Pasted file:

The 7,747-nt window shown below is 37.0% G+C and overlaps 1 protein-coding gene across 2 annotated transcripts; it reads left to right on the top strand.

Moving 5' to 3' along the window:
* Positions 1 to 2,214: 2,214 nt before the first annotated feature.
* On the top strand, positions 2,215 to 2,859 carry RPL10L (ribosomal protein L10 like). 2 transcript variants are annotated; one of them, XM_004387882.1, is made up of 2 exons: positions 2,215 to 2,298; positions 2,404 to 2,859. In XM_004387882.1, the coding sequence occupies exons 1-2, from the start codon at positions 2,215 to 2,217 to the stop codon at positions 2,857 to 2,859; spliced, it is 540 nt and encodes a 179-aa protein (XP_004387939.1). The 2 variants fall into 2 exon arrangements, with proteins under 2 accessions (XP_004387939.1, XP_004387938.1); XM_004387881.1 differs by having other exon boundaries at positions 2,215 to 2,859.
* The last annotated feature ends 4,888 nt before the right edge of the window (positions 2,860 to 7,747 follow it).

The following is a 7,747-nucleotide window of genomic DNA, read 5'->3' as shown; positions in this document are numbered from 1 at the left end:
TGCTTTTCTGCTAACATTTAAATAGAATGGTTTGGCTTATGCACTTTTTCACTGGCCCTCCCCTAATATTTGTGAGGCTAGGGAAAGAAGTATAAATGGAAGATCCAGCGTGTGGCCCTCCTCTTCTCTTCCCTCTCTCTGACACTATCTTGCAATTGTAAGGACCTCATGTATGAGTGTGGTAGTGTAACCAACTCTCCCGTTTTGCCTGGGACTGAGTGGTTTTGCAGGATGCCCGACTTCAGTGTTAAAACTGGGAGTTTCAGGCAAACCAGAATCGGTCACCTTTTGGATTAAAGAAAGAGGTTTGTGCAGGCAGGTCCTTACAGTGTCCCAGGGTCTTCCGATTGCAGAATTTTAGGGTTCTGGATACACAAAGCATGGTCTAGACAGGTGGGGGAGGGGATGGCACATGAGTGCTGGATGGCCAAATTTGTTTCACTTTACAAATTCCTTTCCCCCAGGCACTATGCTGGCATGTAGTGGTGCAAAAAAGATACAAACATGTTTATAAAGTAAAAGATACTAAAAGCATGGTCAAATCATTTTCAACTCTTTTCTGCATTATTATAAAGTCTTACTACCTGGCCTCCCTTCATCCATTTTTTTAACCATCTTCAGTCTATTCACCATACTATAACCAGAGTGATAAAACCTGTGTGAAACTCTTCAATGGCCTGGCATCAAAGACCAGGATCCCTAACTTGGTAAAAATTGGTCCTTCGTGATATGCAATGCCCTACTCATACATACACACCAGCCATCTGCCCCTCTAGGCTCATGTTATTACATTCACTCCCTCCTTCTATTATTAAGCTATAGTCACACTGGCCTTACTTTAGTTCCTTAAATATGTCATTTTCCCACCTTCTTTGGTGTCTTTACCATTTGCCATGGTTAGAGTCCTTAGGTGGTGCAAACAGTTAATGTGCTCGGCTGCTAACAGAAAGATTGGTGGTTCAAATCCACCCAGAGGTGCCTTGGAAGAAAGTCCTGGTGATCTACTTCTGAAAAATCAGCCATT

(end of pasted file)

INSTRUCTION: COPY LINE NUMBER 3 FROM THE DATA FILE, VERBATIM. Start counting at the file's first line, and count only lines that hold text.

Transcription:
* Positions 1 to 2,214: 2,214 nt before the first annotated feature.